Rumble discussed the huge amounts of scientific collaboration taking place in Antarctica among scientists, who tend to ignore politics. Shared science programmes abound, including a new joint UK/US project investigating a glacier. If it melts, there will be a sea level rise of over 5 metres. Francis pointed out that when the climate changes, it changes at the Poles first, so Antarctica is the perfect place for this research.

Stanwell-Smith talked about the sometimes-controversial business of modern commercial tourism. This began in the late 1960s and has gone from strength to strength ever since. Most visitors are from North America and other anglophone countries, but there has been an increase in Chinese visitors. In the last year there have been more than 50,000 visitors (of whom 9,000 were on cruises – and did not get off the ship), a rise of 17% from the previous year.

Stanwell-Smith argued that allowing visitors is important, albeit in an appropriate way. Most people who visit have a fascination with Antarctica; perhaps they are older and have a long-held ambition to go. Visiting Antarctica also allows the importance of the continent to be emphasised. Francis pointed out that far more than these visitors, the main problem is people who treat the continent like an adventure playground: such as Guirec Soudee, a French man who is travelling around the world with his pet chicken, Monique. It sounds like a fun story, but there was a very real risk that the chicken could have passed on avian flu to the native penguin population.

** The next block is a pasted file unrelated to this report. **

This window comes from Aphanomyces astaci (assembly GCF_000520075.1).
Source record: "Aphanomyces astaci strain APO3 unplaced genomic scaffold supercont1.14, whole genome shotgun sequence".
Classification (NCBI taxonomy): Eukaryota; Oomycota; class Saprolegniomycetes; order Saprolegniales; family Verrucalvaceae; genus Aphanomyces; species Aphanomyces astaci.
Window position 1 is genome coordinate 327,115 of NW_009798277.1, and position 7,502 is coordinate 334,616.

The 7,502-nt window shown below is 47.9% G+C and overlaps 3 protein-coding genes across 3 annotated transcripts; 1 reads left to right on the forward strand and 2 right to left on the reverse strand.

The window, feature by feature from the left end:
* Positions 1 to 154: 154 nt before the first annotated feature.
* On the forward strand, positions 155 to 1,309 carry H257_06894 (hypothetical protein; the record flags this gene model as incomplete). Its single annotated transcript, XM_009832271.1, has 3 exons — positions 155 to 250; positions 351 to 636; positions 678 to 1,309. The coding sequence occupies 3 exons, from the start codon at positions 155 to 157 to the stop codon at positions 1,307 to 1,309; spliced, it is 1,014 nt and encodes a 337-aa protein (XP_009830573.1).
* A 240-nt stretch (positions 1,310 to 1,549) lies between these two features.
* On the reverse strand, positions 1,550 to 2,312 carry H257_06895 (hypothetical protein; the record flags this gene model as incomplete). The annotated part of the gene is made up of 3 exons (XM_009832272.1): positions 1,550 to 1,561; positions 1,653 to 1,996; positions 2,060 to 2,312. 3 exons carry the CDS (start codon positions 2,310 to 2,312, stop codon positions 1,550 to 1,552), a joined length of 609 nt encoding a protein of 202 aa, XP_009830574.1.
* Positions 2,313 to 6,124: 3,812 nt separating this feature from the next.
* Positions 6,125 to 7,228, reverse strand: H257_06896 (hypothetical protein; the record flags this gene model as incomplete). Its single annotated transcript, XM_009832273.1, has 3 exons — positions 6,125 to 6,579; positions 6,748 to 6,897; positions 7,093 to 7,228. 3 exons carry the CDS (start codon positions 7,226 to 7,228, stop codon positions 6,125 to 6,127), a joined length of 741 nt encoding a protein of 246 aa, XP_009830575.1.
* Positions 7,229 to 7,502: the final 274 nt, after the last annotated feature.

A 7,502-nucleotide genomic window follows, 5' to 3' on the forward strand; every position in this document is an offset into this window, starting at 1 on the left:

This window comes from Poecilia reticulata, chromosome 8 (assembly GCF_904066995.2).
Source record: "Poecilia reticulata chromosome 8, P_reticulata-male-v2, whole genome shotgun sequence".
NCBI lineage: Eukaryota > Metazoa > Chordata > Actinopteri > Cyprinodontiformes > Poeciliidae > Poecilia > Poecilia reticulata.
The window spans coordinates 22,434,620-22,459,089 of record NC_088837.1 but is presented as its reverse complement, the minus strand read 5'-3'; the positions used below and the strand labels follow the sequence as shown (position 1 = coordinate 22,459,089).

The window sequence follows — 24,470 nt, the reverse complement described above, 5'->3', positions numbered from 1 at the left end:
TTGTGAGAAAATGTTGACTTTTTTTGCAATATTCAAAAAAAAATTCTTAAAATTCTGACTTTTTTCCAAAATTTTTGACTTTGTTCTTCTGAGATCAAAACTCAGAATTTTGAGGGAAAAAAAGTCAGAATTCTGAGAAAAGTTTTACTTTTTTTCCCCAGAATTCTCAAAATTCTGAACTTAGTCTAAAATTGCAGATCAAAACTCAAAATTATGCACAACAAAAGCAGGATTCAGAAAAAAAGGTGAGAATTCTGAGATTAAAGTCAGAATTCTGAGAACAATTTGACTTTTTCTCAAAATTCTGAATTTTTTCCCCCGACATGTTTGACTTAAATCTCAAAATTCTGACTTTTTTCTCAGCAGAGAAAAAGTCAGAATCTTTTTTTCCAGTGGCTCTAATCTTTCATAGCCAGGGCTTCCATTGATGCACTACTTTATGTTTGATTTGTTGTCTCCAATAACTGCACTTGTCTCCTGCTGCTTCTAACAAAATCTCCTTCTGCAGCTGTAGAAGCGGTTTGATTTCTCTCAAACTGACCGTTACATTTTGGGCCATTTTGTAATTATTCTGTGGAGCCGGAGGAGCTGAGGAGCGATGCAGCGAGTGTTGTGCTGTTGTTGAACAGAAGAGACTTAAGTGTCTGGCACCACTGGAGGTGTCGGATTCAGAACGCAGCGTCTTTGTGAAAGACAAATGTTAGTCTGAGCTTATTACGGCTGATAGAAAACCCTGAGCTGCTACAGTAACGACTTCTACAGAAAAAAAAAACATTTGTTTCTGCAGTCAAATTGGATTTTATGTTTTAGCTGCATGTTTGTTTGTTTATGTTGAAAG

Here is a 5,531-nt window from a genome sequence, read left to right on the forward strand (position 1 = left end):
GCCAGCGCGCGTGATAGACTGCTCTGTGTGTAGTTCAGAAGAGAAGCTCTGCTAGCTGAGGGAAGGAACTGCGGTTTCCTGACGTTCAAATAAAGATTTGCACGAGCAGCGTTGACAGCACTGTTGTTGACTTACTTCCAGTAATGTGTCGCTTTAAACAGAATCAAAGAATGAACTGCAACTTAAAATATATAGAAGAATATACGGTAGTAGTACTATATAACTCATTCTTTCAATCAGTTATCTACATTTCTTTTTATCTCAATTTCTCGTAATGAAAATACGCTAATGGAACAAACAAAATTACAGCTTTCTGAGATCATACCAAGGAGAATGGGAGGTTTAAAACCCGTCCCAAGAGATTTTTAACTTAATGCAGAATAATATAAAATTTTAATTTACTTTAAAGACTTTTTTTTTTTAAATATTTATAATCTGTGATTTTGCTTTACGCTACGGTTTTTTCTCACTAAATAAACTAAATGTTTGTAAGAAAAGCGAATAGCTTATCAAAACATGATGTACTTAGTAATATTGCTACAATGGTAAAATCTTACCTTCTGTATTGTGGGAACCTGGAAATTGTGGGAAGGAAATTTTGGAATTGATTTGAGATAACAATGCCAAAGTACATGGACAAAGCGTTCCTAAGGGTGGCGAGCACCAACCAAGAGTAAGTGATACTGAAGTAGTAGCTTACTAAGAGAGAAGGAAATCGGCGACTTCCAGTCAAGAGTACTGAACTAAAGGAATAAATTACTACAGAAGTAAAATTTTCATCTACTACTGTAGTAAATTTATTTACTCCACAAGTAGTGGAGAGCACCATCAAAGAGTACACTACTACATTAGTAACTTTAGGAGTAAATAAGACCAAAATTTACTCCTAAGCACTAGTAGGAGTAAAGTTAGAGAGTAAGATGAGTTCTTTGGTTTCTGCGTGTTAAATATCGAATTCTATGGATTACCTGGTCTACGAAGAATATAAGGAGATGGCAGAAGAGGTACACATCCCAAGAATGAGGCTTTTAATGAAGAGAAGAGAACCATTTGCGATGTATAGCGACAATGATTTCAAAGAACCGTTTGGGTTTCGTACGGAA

Dodds spoke about the challenging relationship between tourists and scientists: some scientists see tourists as a distraction, but public outreach is now recognised as an important part of a scientist’s role. Dodds also pointed out that Antarctica still has a very small number of visitors for such a large place.

Finally, Rumble was asked about the most important aspect of Antarctica to the UK government, and responded, ‘Peace and stability.’ A strong treaty system is very important and science is a clear priority.

I really enjoyed this fascinating talk.